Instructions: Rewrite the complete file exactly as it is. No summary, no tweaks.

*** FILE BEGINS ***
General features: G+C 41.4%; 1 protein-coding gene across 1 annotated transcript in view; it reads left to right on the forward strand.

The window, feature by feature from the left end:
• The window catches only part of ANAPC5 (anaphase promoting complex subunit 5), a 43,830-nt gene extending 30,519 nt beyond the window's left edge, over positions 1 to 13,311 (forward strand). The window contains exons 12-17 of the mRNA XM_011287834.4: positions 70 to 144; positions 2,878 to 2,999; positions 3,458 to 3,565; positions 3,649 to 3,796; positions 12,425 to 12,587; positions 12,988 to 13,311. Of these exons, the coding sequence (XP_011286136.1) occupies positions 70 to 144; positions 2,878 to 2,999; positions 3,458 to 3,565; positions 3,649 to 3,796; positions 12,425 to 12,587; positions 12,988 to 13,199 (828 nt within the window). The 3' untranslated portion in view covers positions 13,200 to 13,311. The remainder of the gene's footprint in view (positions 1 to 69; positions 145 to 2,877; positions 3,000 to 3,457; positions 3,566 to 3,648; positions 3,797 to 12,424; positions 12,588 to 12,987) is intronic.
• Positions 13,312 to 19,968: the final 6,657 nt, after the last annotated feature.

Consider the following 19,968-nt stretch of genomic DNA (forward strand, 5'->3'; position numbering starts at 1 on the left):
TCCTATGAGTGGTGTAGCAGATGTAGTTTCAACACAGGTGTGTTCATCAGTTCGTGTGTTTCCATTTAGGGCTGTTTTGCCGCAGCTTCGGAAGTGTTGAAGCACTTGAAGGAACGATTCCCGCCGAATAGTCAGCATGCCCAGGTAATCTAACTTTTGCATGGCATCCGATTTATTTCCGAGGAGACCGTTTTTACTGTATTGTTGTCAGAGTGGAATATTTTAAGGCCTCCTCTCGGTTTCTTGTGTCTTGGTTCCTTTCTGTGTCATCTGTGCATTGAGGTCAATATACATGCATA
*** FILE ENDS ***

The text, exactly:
General features: G+C 41.4%; 1 protein-coding gene across 1 annotated transcript in view; it reads left to right on the forward strand.

The window, feature by feature from the left end:
• The window catches only part of ANAPC5 (anaphase promoting complex subunit 5), a 43,830-nt gene extending 30,519 nt beyond the window's left edge, over positions 1 to 13,311 (forward strand). The window contains exons 12-17 of the mRNA XM_011287834.4: positions 70 to 144; positions 2,878 to 2,999; positions 3,458 to 3,565; positions 3,649 to 3,796; positions 12,425 to 12,587; positions 12,988 to 13,311. Of these exons, the coding sequence (XP_011286136.1) occupies positions 70 to 144; positions 2,878 to 2,999; positions 3,458 to 3,565; positions 3,649 to 3,796; positions 12,425 to 12,587; positions 12,988 to 13,199 (828 nt within the window). The 3' untranslated portion in view covers positions 13,200 to 13,311. The remainder of the gene's footprint in view (positions 1 to 69; positions 145 to 2,877; positions 3,000 to 3,457; positions 3,566 to 3,648; positions 3,797 to 12,424; positions 12,588 to 12,987) is intronic.
• Positions 13,312 to 19,968: the final 6,657 nt, after the last annotated feature.

Consider the following 19,968-nt stretch of genomic DNA (forward strand, 5'->3'; position numbering starts at 1 on the left):
TCCTATGAGTGGTGTAGCAGATGTAGTTTCAACACAGGTGTGTTCATCAGTTCGTGTGTTTCCATTTAGGGCTGTTTTGCCGCAGCTTCGGAAGTGTTGAAGCACTTGAAGGAACGATTCCCGCCGAATAGTCAGCATGCCCAGGTAATCTAACTTTTGCATGGCATCCGATTTATTTCCGAGGAGACCGTTTTTACTGTATTGTTGTCAGAGTGGAATATTTTAAGGCCTCCTCTCGGTTTCTTGTGTCTTGGTTCCTTTCTGTGTCATCTGTGCATTGAGGTCAATATACATGCATA